In an attempt to crack down on illegal short-term rentals, Mayor de Blasio’s budget for the fiscal year 2018 allocates $1.6 million to expand the city’s Office of Special Enforcement, the department that inspects and fines landlords who rent entire apartments for fewer than 30 days. Adding to these efforts, an anti-Airbnb coalition made up of public officials and housing organizations/unions created a hotline for New York City tenants to report any illegal rentals, as reported by the Daily News. Beginning today, ShareBetter will start receiving actionable complaints.
Map of Airbnb listings via ShareBetter
Assemblymember Linda Rosenthal, who represents Manhattan, told the Daily News: “Airbnb is clearly unwilling to bring its operation into compliance with the law, so we have to do the job ourselves. This new hotline will educate, engage and mobilize neighborhood residents to stand up to Airbnb by filing complaints that will help the city with enforcement actions.”
The hotline will be staffed with live operators from 9 a.m. to 5 p.m., Monday through Friday. For after-hour reports, callers will be able to leave a message that can be returned the following working day. Hotline operators will ask questions similar to what the city’s Office of Special Enforcement and 311 uses to identify the location of the complaint. The group put Elan Parra, the former director of the city’s special enforcement department, in charge of the hotline.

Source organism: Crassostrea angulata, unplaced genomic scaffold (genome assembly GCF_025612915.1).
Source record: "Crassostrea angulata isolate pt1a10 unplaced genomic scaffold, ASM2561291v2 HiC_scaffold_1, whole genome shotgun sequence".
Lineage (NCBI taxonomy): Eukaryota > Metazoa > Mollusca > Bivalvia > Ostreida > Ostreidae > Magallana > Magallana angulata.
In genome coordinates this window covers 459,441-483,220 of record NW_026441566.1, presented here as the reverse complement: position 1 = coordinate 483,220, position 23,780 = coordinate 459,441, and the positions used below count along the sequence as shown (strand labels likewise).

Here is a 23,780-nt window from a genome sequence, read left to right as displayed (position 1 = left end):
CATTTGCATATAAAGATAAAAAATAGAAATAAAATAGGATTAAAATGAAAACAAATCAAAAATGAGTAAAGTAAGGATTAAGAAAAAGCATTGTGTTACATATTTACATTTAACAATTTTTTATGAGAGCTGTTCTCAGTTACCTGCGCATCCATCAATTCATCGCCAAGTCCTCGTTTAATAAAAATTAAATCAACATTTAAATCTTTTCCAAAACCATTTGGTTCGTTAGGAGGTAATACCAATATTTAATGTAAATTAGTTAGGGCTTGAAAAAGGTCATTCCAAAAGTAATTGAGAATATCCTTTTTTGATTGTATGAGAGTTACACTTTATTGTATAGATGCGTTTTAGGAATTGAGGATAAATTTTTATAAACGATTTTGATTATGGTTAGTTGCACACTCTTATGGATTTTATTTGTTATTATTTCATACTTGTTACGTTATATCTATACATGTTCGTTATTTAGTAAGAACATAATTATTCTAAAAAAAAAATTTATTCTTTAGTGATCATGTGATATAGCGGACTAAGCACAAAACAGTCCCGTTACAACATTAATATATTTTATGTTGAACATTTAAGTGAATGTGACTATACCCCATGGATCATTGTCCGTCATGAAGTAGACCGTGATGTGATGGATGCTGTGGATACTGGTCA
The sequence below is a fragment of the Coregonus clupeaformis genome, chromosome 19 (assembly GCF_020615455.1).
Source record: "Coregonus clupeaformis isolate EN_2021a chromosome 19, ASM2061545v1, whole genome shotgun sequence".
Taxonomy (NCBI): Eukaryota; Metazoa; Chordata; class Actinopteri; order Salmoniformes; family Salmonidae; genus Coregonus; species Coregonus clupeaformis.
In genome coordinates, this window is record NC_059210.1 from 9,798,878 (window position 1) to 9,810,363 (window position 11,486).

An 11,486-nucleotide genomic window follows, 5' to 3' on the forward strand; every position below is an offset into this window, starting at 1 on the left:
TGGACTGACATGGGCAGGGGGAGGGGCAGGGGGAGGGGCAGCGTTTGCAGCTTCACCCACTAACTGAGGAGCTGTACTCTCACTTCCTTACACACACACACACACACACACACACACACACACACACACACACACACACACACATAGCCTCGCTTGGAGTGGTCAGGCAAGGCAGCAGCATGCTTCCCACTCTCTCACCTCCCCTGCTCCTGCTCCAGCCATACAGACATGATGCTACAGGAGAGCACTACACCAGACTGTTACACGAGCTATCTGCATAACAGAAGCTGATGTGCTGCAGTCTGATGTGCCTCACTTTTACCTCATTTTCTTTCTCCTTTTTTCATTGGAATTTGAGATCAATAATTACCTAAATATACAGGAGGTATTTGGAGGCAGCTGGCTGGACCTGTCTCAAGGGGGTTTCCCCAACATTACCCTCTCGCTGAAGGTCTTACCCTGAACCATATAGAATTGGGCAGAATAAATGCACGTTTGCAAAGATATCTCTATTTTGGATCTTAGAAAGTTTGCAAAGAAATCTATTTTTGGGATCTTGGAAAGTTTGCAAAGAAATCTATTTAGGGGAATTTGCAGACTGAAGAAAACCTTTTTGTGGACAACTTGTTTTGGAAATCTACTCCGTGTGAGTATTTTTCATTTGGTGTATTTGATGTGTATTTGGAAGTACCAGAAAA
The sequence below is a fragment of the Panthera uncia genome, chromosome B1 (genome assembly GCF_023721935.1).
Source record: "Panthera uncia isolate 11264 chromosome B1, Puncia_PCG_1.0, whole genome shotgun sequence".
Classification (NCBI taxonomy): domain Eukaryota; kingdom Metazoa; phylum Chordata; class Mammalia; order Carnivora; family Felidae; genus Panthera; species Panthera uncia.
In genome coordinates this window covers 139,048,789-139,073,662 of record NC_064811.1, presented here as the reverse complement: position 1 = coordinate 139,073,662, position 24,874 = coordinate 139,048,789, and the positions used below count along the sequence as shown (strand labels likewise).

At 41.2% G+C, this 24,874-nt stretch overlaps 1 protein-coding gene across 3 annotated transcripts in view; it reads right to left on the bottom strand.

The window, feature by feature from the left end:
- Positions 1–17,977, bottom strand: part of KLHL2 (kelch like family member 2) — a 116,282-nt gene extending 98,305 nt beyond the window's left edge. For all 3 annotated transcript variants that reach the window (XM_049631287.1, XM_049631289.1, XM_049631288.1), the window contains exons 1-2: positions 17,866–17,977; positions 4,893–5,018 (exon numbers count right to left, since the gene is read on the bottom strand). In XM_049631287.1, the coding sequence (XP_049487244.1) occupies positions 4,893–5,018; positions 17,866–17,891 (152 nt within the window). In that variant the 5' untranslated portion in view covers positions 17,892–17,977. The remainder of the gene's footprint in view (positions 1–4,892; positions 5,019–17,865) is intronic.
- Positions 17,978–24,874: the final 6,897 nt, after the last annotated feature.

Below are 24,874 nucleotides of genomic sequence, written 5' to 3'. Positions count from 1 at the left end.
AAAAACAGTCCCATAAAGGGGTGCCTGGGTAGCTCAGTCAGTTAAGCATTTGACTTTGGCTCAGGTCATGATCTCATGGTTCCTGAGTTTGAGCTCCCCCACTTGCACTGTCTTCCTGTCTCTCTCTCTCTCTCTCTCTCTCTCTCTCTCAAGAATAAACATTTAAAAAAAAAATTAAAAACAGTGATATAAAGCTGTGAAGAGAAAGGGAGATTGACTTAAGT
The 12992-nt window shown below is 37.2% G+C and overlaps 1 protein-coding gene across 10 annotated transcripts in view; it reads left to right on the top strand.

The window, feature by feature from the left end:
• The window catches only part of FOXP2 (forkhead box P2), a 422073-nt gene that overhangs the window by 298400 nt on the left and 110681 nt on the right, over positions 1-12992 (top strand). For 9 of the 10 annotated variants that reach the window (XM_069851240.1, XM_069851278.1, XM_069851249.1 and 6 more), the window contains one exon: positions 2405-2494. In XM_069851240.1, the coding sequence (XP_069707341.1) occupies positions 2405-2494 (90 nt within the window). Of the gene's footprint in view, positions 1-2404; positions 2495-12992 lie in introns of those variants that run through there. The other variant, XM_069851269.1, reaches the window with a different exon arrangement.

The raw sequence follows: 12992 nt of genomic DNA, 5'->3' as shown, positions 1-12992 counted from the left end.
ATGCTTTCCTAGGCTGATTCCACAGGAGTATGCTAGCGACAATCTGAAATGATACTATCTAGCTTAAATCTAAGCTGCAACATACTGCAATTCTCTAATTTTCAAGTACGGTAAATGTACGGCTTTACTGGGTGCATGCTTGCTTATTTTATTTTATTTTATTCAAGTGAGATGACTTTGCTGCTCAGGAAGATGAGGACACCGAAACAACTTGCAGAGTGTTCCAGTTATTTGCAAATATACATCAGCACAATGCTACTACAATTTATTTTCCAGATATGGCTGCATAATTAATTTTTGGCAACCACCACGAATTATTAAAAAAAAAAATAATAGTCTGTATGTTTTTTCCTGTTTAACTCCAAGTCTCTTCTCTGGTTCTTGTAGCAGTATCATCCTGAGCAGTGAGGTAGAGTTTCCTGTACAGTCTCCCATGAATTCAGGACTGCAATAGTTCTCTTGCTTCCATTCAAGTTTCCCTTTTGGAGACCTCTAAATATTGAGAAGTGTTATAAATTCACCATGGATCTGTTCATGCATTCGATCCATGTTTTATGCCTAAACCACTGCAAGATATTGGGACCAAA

Airbnb spokesperson Peter Scottenfels said the company already has a hotline for New Yorkers to use if they have concerns about a listing in their area and said ShareBetter’s initiative is “nothing more than another attempt to pit neighbor against neighbor by a shady hotel front group grasping at straws to protect their ability to price gouge.”
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